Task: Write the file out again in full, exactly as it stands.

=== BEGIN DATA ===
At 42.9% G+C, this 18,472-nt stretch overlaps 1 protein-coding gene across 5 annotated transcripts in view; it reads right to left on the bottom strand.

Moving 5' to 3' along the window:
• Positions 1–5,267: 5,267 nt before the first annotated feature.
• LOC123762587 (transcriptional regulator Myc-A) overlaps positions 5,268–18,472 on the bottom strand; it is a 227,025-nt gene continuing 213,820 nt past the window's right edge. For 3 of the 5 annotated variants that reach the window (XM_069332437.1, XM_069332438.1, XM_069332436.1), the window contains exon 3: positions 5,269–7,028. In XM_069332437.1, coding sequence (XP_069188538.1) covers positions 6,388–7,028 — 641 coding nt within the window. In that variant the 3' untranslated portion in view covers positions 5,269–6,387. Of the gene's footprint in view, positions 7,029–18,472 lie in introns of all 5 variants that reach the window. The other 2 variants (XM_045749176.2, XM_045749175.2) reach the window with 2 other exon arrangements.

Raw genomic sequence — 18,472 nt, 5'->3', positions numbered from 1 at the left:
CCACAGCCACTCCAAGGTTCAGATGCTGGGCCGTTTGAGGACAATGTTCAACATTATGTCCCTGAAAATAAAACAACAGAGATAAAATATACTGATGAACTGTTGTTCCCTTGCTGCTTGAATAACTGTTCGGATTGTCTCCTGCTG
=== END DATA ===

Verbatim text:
At 42.9% G+C, this 18,472-nt stretch overlaps 1 protein-coding gene across 5 annotated transcripts in view; it reads right to left on the bottom strand.

Moving 5' to 3' along the window:
• Positions 1–5,267: 5,267 nt before the first annotated feature.
• LOC123762587 (transcriptional regulator Myc-A) overlaps positions 5,268–18,472 on the bottom strand; it is a 227,025-nt gene continuing 213,820 nt past the window's right edge. For 3 of the 5 annotated variants that reach the window (XM_069332437.1, XM_069332438.1, XM_069332436.1), the window contains exon 3: positions 5,269–7,028. In XM_069332437.1, coding sequence (XP_069188538.1) covers positions 6,388–7,028 — 641 coding nt within the window. In that variant the 3' untranslated portion in view covers positions 5,269–6,387. Of the gene's footprint in view, positions 7,029–18,472 lie in introns of all 5 variants that reach the window. The other 2 variants (XM_045749176.2, XM_045749175.2) reach the window with 2 other exon arrangements.

Raw genomic sequence — 18,472 nt, 5'->3', positions numbered from 1 at the left:
CCACAGCCACTCCAAGGTTCAGATGCTGGGCCGTTTGAGGACAATGTTCAACATTATGTCCCTGAAAATAAAACAACAGAGATAAAATATACTGATGAACTGTTGTTCCCTTGCTGCTTGAATAACTGTTCGGATTGTCTCCTGCTG